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The Effective Executive: The Definitive Guide to Getting the Right Things Done (Harperbusiness Essentials) Paperback – January 3, 2006
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"An imaginative book, arguing, for instance, for reliance on intuitions rather than 'facts'...a survival manual on how to escape organization traps." -- Christian Science Monitor
"The dean of this country's business and management philosophers." -- Wall Street Journal --This text refers to an out of print or unavailable edition of this title.
From the Back Cover
What makes an effective executive?
For decades, Peter F. Drucker has been widely regarded as “the dean of this country’s business and management philosophers” (Wall Street Journal). In this concise and brilliant work, he looks to the most influential position in management—the executive.
The measure of the executive, Drucker reminds us, is the ability to “get the right things done.” This usually involves doing what other people have overlooked and avoiding what is unproductive. In an executive position, intelligence, imagination, and knowledge may all be wasted without the acquired habits of mind that mold them into results.
Drucker identifies five practices essential to business effectiveness that can—and must—be mastered:
- Managing time
- Choosing what to contribute to the organization
- Knowing where and how to mobilize strength for best effect
- Setting the right priorities
- Knitting all of them together with effective decision-making
Ranging across the annals of business and government, Drucker demonstrates the distinctive skill of the executive and offers fresh insights into old and seemingly obvious business situations.--This text refers to the Hardcover edition.
Top customer reviews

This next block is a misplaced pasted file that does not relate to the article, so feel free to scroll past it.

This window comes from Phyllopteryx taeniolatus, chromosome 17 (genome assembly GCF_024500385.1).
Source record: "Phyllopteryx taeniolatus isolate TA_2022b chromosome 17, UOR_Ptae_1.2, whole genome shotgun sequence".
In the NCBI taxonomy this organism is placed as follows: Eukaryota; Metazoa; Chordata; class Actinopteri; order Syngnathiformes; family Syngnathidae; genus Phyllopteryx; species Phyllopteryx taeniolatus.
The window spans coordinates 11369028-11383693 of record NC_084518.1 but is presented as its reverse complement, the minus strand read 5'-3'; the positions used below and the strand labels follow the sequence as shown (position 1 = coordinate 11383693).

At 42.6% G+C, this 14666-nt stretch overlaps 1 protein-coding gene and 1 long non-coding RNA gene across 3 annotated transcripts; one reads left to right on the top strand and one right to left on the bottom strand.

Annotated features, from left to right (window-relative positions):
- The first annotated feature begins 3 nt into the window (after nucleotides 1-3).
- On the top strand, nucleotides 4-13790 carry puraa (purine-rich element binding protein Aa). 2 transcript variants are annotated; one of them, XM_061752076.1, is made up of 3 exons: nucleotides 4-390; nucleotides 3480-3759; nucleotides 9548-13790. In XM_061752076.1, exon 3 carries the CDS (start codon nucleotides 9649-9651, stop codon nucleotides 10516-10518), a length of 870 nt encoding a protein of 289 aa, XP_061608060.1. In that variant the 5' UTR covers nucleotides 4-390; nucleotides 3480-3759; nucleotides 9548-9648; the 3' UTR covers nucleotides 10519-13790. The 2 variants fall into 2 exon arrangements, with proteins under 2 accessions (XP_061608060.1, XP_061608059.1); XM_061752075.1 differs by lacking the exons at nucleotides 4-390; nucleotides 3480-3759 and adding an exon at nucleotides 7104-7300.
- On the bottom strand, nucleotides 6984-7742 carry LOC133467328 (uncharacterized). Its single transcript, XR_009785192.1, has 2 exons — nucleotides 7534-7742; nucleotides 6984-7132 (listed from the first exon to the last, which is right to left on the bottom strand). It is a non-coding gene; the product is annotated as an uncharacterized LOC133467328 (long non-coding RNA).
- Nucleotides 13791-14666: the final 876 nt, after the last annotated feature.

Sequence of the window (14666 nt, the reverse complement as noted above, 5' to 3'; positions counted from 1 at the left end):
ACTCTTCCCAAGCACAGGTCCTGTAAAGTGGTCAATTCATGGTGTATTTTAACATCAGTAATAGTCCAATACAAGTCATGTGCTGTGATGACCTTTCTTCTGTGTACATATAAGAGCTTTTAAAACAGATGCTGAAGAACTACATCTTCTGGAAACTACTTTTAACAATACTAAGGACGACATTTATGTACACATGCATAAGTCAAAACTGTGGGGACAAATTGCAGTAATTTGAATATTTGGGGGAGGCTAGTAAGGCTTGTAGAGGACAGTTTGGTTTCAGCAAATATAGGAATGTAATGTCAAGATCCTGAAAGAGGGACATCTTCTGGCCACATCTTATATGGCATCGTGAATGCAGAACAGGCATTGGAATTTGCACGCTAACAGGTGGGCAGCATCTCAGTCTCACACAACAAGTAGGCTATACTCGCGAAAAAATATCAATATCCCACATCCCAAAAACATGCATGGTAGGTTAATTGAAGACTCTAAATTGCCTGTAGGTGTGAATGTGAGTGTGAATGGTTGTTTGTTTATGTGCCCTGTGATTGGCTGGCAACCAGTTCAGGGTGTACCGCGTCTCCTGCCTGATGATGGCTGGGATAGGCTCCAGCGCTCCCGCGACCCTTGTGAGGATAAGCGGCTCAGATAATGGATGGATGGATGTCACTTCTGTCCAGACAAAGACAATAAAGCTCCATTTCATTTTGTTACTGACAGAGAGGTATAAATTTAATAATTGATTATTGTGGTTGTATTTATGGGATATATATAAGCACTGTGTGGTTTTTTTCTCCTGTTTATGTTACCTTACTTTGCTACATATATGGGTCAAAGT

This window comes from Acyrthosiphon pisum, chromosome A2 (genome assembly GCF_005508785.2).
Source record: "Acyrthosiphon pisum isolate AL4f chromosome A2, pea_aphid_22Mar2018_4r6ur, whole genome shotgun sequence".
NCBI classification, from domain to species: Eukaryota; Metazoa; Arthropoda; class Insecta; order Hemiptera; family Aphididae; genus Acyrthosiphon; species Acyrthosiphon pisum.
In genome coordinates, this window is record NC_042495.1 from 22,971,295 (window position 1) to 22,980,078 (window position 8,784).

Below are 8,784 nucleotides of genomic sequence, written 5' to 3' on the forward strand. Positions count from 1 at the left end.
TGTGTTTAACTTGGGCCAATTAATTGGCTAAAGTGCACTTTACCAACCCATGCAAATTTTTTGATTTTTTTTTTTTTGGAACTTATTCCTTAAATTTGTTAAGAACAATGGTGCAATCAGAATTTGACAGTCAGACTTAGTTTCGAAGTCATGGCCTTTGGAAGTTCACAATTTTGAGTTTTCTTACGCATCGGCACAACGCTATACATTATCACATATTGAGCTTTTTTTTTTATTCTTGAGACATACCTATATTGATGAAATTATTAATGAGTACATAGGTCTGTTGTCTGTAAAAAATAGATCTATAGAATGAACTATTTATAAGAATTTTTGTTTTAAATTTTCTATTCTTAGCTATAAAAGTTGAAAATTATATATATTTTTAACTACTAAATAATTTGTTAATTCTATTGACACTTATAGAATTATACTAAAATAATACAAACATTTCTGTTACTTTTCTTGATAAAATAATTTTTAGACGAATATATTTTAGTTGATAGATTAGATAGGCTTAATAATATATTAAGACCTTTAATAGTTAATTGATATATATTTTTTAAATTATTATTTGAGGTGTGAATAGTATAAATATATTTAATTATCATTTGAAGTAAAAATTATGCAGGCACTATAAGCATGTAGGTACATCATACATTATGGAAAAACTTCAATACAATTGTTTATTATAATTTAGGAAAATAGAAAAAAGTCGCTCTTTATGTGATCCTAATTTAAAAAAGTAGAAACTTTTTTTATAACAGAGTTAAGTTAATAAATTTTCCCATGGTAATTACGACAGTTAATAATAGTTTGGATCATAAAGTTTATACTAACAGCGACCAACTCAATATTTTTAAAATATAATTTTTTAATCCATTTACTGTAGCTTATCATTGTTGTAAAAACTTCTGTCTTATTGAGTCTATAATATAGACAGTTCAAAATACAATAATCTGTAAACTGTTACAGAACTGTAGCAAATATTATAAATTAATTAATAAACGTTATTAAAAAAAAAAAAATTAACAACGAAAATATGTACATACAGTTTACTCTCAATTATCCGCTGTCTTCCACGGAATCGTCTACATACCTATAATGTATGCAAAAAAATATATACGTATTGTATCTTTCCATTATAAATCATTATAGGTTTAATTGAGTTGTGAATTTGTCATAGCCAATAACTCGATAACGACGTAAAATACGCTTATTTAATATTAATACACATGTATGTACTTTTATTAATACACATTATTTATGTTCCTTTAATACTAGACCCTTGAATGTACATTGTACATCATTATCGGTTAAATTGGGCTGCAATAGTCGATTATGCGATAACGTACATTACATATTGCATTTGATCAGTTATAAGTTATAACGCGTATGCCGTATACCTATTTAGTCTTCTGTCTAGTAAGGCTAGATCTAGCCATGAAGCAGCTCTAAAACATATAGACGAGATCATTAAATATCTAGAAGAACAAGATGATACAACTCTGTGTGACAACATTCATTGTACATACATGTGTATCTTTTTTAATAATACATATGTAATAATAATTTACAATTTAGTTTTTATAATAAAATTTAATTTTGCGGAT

No matter how crazy the world may seem, there are always changes, advancements, innovations...opportunities to make the world of business and the larger world of management a little bit better.
I would recommend this to anybody who wants to take responsibility over his or her decision making, critical thinking and leadership knowledge and skills.
Effective managers, according to Peter, follow eight principles:
- Ask "what needs to be done?"
- Ask "what is right?"
- Develop action plans
- Take responsibility for decisions
- Take responsibility for communicating
- Focus on opportunity rather than problem
- Run productive meetings
- Think and say "we" rather than "I"
I like for instance how he describes the taking of responsibility for decisions: a decision has not been made until people know: the name of the person accountable for carrying it out, the deadline, the names of the people who will be affected by it, and the names of the people who will be informed. Simple, isn't it?
A penetrating observation is that in large organisations people tend to be absorbed by what happens inside its boundaries and by perfecting a process regardless of the outside world. The removal of the executive from the customer base is fatal in the long run.
Other thought that I liked is that the effective executive does not make decisions by consensus, but by what is right, even if the decision is not popular. The executive makes a few decisions, but powerful, rather than many razzle-dazzle decisions.
I have this book handy, so that when I have time, I choose to read randomly a page or two. It's like doing meditation. It is simple, elegant and very sharp. I recommend this book to anyone interested in the subject.